Drugged Driving – or Drug DWI – is a form of “Impaired Driving,” under N.C.G.S. 20-138.1. This is the same law that the State uses to convict drunk drivers. In other words, the same law governs drunk driving and drugged driving. But, operating under the influence of drugs, and operating under the influence of alcohol, are two very different things.

Remember, it’s not illegal to have a drink and drive; it is illegal to be drunk and drive. North Carolina’s current laws leave little to no room for the recreational marijuana user who, after after hitting his vape pen, gets behind the wheel.

Driving under the influence of drugs, even doctor prescribed medication, is one of those areas where the law just hasn’t kept up with the reality. Police officers and departments do a great job of catching drunk drivers: they have been trained on what signs to look for, and how to determine whether a driver is too drunk to be behind the wheel.

Police are not however, always adequately trained or given the proper resources to determine whether someone is driving high. Drugged Driving is difficult to prove, especially if the police do not get a chemical test. Moreover, a special type of police officer, known as a Drug Recognition Expert (DRE) is generally needed to assess and render a professional opinion as to whether a driver is impaired by drugs.


As usual, let’s start by reading the statute, N.C.G.S. 20-138.1. The burden is on the State to prove each of the following elements beyond a reasonable doubt:

A. That the Defendant drove; (and)

B. A vehicle; (and)

C. Upon a street, highway, or public vehicular area; (and)

· While under the influence of an impairing substance; or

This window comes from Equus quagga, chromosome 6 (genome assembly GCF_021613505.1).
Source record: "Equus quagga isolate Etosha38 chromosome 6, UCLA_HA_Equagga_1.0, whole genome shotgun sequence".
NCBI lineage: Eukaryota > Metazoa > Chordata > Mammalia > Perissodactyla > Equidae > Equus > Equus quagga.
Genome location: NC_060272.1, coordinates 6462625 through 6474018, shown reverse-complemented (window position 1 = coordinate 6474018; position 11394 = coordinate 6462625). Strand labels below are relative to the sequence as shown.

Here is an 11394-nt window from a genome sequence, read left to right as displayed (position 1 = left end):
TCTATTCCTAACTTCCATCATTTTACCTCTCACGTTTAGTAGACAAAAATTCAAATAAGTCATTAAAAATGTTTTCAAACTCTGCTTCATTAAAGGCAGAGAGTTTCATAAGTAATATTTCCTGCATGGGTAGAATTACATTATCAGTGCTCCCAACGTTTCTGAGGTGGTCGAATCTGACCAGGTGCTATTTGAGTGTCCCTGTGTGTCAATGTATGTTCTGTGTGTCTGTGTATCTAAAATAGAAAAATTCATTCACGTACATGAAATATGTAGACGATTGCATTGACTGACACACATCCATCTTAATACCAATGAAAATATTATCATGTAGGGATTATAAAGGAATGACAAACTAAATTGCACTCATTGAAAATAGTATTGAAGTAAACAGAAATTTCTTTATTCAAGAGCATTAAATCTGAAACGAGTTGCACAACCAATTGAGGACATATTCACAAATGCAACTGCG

· After having consumed sufficient alcohol that he has, at any relevant time after the driving, an alcohol concentration of 0.08 or more. The results of a chemical analysis shall be deemed sufficient evidence to prove a person’s alcohol concentration; or

· With any amount of a Schedule I controlled substance, as listed in G.S. 90-89, or its metabolites in his blood or urine.

The State must prove elements A, and B, and C all beyond a reasonable doubt, and must also prove ONE of the bullet points. In the business, we call these bullet points “Prongs.”


A lot of clients believe that if they don’t blow, the State won’t have a case. That is totally and completely wrong. I know what you want to ask me: “Derek, if I get stopped, do I blow or not?” Short answer: it’s complicated. But, I absolutely promise that throughout these posts, I will teach you everything I know about handling a DWI traffic stop. And, “everything that I know” may just come in helpful for you one day.

A chemical analysis is a test of a person’s breath, blood or other bodily fluid…to determine the person’s alcohol concentration or presence of an impairing substance. N.C.G.S. 20-4.01(3a). Generally, a person has the right to refuse chemical testing, but if you do so in North Carolina, your driver license will be revoked immediately for one year.

Without a chemical test, the State will prosecute a Drugged Driving case under the “Substantial Impairment” theory (AKA: Prong 1), which states: “while under the influence of an impairing substance“. To find the defendant guilty, the State does not need to provide the results of a chemical test, field sobriety tests, or other “reliable” impairment evidence. Prong 1 is intentionally vague. Without the results of a chemical test, proving impairment beyond a reasonable doubt can be difficult for the State.

Under Prong 1 Drugged Driving prosecutions, the State will submit other evidence of impairment, such as: the driver caused an accident, was speeding, driving too slowly, swerving, admitted to drug use, hostile/violent behavior, pinpoint pupils; I could go on and on ad infinitum.